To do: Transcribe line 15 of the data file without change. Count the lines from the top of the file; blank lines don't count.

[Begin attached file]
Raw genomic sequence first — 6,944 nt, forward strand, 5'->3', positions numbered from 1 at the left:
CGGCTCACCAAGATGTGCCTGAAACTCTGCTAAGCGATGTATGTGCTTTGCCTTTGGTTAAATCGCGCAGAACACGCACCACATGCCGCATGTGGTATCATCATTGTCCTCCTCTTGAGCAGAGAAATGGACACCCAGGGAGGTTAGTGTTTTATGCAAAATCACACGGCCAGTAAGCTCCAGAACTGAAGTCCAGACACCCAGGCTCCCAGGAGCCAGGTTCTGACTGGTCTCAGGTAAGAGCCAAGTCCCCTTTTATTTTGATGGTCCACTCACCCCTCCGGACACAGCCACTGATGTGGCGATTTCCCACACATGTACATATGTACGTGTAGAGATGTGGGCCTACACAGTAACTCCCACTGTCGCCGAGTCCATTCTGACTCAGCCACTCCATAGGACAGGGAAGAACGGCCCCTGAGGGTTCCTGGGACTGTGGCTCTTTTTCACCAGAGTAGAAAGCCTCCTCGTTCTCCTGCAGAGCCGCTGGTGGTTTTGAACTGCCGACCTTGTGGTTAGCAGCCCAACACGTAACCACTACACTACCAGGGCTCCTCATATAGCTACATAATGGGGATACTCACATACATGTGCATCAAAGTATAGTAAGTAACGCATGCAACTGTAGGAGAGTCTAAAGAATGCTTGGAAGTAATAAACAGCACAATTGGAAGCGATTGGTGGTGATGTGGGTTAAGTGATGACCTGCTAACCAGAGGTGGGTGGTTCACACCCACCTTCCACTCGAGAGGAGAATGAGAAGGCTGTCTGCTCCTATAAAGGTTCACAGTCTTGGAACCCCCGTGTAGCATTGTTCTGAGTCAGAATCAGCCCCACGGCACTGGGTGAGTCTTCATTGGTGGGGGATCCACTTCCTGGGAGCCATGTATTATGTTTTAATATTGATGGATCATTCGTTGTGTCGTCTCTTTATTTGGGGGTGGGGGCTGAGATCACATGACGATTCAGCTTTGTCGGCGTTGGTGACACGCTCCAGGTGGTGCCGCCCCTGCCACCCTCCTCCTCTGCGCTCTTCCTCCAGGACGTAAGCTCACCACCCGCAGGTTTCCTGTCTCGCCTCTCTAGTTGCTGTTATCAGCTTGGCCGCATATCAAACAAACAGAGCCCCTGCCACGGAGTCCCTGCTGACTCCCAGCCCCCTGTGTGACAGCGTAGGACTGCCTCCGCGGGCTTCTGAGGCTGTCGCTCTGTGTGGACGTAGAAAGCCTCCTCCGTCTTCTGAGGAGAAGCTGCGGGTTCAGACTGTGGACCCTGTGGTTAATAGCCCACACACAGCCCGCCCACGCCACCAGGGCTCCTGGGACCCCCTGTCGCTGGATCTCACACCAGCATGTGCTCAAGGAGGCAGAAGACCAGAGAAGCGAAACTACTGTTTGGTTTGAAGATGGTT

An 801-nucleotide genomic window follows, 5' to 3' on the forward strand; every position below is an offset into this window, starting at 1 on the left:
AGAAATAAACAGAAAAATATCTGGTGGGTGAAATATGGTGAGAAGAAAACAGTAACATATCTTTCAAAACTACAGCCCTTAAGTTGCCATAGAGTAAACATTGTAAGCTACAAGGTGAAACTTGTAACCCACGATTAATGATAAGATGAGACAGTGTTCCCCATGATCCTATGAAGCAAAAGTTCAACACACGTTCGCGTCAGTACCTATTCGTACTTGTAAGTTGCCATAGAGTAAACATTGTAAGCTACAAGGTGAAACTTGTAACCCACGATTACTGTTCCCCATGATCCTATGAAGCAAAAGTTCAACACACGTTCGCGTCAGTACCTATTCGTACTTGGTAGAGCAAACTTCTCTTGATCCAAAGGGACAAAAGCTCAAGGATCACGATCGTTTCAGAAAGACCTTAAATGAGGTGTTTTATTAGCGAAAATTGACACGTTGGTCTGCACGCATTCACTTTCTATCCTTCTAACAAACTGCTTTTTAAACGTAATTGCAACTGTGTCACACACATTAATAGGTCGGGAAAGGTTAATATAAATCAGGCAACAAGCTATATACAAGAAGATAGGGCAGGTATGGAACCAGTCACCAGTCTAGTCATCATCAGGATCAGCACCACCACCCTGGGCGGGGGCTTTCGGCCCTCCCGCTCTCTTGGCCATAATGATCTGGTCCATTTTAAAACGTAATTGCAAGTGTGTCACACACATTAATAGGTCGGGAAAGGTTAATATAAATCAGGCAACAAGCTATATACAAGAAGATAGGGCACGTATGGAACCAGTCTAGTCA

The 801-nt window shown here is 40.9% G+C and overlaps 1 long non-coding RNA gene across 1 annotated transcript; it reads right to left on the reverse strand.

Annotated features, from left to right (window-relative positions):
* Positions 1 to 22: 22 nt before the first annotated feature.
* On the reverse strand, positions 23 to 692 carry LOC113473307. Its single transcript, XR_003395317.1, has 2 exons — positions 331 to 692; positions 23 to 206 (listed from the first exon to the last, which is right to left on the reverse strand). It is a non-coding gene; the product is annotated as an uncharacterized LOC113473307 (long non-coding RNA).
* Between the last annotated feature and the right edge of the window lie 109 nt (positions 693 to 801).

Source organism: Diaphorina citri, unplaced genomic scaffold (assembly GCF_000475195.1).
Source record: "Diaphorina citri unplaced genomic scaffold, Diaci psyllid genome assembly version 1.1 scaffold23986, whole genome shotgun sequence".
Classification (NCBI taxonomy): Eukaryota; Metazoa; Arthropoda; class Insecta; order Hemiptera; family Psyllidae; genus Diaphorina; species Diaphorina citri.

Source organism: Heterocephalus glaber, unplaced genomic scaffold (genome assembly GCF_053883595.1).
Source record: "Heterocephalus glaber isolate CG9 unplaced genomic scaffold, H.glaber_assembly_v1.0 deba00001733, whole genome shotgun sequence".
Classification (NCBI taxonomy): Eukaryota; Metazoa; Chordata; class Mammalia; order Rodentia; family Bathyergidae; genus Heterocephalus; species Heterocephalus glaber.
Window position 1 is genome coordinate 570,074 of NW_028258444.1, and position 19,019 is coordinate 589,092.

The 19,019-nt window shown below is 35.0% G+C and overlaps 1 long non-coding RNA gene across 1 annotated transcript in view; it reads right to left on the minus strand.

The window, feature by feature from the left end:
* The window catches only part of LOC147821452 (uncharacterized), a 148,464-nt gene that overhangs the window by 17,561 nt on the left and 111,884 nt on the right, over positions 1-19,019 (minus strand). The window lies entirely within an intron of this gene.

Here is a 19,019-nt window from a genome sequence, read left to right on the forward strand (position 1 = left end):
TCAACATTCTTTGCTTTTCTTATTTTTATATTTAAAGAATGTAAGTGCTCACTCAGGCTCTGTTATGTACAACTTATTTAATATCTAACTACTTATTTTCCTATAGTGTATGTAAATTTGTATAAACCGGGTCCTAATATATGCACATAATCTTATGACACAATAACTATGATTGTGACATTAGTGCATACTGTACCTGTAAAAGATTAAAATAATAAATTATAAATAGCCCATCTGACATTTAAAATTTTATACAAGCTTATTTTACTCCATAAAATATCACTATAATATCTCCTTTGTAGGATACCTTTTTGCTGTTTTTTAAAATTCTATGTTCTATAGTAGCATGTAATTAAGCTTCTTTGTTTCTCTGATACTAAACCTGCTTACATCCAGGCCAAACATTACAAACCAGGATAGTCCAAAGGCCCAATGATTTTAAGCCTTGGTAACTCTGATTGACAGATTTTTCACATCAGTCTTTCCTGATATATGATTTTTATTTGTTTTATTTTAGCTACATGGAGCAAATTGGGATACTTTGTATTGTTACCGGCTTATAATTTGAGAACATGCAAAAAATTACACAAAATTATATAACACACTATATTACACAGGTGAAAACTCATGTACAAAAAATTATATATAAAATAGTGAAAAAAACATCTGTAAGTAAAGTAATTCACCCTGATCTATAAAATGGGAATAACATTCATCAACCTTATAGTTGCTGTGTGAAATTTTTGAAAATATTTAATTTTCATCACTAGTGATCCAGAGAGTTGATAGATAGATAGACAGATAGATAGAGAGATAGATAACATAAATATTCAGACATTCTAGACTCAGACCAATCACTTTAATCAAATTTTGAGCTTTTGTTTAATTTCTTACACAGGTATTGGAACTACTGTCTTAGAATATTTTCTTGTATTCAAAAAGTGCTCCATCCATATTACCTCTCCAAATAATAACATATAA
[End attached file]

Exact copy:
Classification (NCBI taxonomy): Eukaryota; Metazoa; Chordata; class Mammalia; order Rodentia; family Bathyergidae; genus Heterocephalus; species Heterocephalus glaber.